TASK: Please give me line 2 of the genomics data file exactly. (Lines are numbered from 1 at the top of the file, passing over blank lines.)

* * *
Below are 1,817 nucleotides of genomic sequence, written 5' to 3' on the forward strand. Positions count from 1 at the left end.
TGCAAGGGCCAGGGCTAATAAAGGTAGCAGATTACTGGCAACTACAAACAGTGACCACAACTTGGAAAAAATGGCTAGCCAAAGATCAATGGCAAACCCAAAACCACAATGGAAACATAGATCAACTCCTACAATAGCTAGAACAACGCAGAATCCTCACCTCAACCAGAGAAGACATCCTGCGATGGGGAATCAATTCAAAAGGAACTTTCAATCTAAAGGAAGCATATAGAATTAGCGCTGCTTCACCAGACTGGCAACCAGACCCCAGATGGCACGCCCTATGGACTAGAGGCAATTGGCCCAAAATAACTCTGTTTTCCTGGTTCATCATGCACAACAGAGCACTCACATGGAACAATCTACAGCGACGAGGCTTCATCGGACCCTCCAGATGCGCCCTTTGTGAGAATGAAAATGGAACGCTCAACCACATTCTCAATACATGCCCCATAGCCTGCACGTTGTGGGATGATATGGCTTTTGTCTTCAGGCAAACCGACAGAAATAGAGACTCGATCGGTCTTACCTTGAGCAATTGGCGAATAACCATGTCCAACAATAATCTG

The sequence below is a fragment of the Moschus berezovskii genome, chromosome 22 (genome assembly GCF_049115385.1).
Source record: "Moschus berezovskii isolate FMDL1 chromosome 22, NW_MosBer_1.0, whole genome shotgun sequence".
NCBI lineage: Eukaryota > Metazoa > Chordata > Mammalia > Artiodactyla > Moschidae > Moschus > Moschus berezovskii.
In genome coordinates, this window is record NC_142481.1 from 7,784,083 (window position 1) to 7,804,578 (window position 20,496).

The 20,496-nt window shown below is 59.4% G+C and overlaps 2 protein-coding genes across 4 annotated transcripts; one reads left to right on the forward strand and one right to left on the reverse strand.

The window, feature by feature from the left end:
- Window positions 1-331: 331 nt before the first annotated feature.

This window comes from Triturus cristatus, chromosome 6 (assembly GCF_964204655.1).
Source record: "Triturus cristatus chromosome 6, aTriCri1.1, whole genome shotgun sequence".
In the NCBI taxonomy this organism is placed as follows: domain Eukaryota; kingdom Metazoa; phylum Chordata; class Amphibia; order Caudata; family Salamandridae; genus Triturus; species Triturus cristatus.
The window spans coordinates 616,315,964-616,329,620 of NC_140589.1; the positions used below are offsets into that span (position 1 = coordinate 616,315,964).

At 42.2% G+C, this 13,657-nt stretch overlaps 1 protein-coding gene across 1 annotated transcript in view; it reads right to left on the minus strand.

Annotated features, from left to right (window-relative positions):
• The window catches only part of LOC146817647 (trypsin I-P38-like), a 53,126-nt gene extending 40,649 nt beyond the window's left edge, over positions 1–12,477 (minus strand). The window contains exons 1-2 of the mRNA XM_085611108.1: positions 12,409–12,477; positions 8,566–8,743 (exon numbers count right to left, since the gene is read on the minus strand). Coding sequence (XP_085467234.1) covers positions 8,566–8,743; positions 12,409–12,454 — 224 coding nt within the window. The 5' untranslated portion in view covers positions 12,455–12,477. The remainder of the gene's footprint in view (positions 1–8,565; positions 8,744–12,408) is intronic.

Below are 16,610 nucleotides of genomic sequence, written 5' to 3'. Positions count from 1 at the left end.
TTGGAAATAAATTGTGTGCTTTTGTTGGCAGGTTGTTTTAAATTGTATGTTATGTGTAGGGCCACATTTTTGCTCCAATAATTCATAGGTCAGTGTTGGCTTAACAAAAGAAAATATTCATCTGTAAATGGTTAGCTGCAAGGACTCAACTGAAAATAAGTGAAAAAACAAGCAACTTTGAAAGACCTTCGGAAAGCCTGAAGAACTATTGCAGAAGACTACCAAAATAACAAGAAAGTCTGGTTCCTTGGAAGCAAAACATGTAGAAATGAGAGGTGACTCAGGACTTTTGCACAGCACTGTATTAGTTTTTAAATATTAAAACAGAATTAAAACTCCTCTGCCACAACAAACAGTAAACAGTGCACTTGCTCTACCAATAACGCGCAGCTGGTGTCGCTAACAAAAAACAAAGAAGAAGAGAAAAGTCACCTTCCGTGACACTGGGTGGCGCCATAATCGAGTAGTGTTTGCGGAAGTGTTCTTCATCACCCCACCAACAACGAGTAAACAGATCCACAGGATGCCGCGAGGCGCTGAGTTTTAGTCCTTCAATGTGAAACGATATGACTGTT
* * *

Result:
TGCAAGGGCCAGGGCTAATAAAGGTAGCAGATTACTGGCAACTACAAACAGTGACCACAACTTGGAAAAAATGGCTAGCCAAAGATCAATGGCAAACCCAAAACCACAATGGAAACATAGATCAACTCCTACAATAGCTAGAACAACGCAGAATCCTCACCTCAACCAGAGAAGACATCCTGCGATGGGGAATCAATTCAAAAGGAACTTTCAATCTAAAGGAAGCATATAGAATTAGCGCTGCTTCACCAGACTGGCAACCAGACCCCAGATGGCACGCCCTATGGACTAGAGGCAATTGGCCCAAAATAACTCTGTTTTCCTGGTTCATCATGCACAACAGAGCACTCACATGGAACAATCTACAGCGACGAGGCTTCATCGGACCCTCCAGATGCGCCCTTTGTGAGAATGAAAATGGAACGCTCAACCACATTCTCAATACATGCCCCATAGCCTGCACGTTGTGGGATGATATGGCTTTTGTCTTCAGGCAAACCGACAGAAATAGAGACTCGATCGGTCTTACCTTGAGCAATTGGCGAATAACCATGTCCAACAATAATCTG